You wrote on 10-6-2000, "Is it required to reduce the size of cell in this climate and elevation to 4.9 or can we leave it as is? Our location is opposite Vancouver island along the strait of Juan de Fuca south of Victoria/BC."

    Since you have been writing about TBHs you have, technically you can do want you feel you are comfortable with pertaining to field management.

    However, one gets out what they put in relative to results; and, you have said that you are, I think, using some biological controls i.e. powdered sugar for one. Also I think you have mentioned in the past about having a lot of drone brood and drone/honey cells which you cut or cull.

    For new combs built you are in a natural range area for 4.9 - 5.1, but as combs age you will find the bees will narrow them somewhat as cocoons build up with successive brood cycles.

    Therefore, it should be normal for you to find feral colonies with combs built measuring in the 4.7 and 4.8 range. I think you mentioned already seeing 4.75 cell size in a swarm you caught that absconded.

    Now how does this relate to the question you posed? - namely, is it required to reduce the size of cell in this climate and elevation.?

    I would say it is only necessary if you want the bees to exist without supplemental help in the equipment you keep them corraled for domestic purposes. You will find the more the bees approach the upper limit of the sizing range, they will need help on your part to survive todays problems of parasitic mites that have been stirred up to their full reproductive capability by use of various treatments.

    You have already seen in the natural state that bees go smaller naturally, and if a beekeeper were to think about it, bees by narrowing cells with age, technically are always in a mode of sizing down in nature, towards a state of more variability for breeding purposes and survivalability, rather than less, as would be the case if they were forced to hybridize larger, which would tend to create more factors for less variability in breeding and survivalability.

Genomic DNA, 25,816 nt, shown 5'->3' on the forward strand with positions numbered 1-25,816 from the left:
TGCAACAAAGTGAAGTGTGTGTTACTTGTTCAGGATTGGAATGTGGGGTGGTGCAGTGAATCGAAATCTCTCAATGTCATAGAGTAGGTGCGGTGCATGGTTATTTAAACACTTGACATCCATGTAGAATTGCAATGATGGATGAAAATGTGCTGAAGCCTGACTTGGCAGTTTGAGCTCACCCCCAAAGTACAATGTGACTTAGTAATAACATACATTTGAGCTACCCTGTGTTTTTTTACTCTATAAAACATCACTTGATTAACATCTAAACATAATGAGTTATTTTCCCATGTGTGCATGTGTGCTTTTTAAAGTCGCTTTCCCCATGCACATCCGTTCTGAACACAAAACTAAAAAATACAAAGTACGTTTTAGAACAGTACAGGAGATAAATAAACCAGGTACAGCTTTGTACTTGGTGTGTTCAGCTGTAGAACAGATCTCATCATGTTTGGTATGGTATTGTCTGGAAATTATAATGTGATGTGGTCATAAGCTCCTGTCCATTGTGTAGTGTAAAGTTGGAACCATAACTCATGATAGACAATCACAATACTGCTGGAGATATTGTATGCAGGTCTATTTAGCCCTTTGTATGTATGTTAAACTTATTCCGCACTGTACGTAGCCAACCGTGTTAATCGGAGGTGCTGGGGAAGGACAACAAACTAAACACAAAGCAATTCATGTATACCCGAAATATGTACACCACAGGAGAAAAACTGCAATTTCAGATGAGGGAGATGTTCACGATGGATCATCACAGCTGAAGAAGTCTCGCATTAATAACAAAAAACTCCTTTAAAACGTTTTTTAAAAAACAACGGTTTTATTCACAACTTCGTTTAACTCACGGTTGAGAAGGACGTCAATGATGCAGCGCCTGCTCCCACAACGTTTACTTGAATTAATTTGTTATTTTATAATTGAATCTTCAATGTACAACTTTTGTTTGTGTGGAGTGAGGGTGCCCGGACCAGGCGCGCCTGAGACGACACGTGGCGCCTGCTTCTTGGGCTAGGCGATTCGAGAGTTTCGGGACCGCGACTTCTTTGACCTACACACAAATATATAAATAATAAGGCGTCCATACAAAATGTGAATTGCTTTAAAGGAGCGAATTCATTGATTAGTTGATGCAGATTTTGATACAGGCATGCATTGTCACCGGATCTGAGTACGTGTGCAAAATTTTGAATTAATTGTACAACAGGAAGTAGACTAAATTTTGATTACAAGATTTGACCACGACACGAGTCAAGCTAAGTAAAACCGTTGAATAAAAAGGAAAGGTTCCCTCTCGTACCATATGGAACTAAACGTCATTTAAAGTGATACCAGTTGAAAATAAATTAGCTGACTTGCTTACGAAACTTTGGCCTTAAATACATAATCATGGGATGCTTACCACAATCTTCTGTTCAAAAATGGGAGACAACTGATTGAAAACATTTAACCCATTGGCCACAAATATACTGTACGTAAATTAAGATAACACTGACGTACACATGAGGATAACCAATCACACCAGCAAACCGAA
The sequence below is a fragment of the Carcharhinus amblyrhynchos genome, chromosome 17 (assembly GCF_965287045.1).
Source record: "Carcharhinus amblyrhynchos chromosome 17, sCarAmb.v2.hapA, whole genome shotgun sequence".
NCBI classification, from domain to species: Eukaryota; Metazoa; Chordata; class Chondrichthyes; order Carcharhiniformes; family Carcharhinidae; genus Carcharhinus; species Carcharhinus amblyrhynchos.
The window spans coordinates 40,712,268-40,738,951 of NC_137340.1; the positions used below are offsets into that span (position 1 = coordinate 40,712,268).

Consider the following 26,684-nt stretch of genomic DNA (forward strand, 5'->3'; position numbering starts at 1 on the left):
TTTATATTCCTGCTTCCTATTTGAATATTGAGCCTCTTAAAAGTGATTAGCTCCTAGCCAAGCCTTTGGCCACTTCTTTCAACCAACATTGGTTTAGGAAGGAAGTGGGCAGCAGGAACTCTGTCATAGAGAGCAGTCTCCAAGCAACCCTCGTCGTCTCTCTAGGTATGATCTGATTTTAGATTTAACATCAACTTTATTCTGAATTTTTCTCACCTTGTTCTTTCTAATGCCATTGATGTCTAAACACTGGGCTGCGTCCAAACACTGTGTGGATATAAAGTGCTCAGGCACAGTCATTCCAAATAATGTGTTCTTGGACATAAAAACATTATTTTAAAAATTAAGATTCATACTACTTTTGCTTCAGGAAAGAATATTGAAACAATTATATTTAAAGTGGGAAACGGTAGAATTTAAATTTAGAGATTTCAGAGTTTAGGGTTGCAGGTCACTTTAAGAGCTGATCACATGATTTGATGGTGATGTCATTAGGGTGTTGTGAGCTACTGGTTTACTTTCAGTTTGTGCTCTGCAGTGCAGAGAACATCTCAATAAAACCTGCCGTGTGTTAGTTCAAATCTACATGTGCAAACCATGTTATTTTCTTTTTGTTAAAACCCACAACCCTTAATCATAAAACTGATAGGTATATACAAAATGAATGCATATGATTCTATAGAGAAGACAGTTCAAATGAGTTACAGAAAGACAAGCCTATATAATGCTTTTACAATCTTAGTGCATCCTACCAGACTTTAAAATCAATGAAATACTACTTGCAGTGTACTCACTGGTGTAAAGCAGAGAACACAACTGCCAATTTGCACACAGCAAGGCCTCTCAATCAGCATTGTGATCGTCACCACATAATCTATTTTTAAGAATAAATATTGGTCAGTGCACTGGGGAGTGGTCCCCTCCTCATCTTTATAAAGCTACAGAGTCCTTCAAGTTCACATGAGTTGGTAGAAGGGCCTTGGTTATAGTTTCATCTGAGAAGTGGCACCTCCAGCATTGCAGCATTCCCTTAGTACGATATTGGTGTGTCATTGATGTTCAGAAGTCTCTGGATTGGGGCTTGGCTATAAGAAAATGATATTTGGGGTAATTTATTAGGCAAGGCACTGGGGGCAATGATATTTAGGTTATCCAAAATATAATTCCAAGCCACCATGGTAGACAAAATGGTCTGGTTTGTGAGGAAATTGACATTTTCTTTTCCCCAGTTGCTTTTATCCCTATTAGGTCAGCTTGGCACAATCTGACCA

How odd it is that our industry has been on a road of honeybee enlargement for a good 100 years opposite to what occurs in nature for evolution naturally?

    Therefore, it would be reasonable for you to want to help your bees to size back down to cell size self-sufficiency, relative to mites and secondary diseases, to avoid excessive work on your part, as you acquire more bee numbers that would eat into your free time and enjoyment.

    I hope this answers your latter question I overlooked? If I need to broaden any of my comments above please let me know and I will try to explain more fully especially as relates to breeding variability and survivalability for it really needs to be basically understood by beekeepers.

    Best Regards to you


    Dee A. Lusby





  6. #6
    Join Date
    Oct 2000
    Location
    Tucson, Arizona, United States
    Posts
    397
    On Sun 8 Oct 2000, 19:18:53, Helmut E. Garz wrote the following:


    Hello Dee

    The question of cell size came to my mind again this afternoon whilst checking the state of another two colonies .

    Since I was introduced to your theory or facts, I keep an eye on things rather at random and not always thorough.

    First of all, as I said before: I have no quarrel with the reduced cell size and it's effect on the propagation of Varroa. By obvious evidence of the preference of the mite toward drone size cells and may be the incubation period thereof,can be accepted that as proof .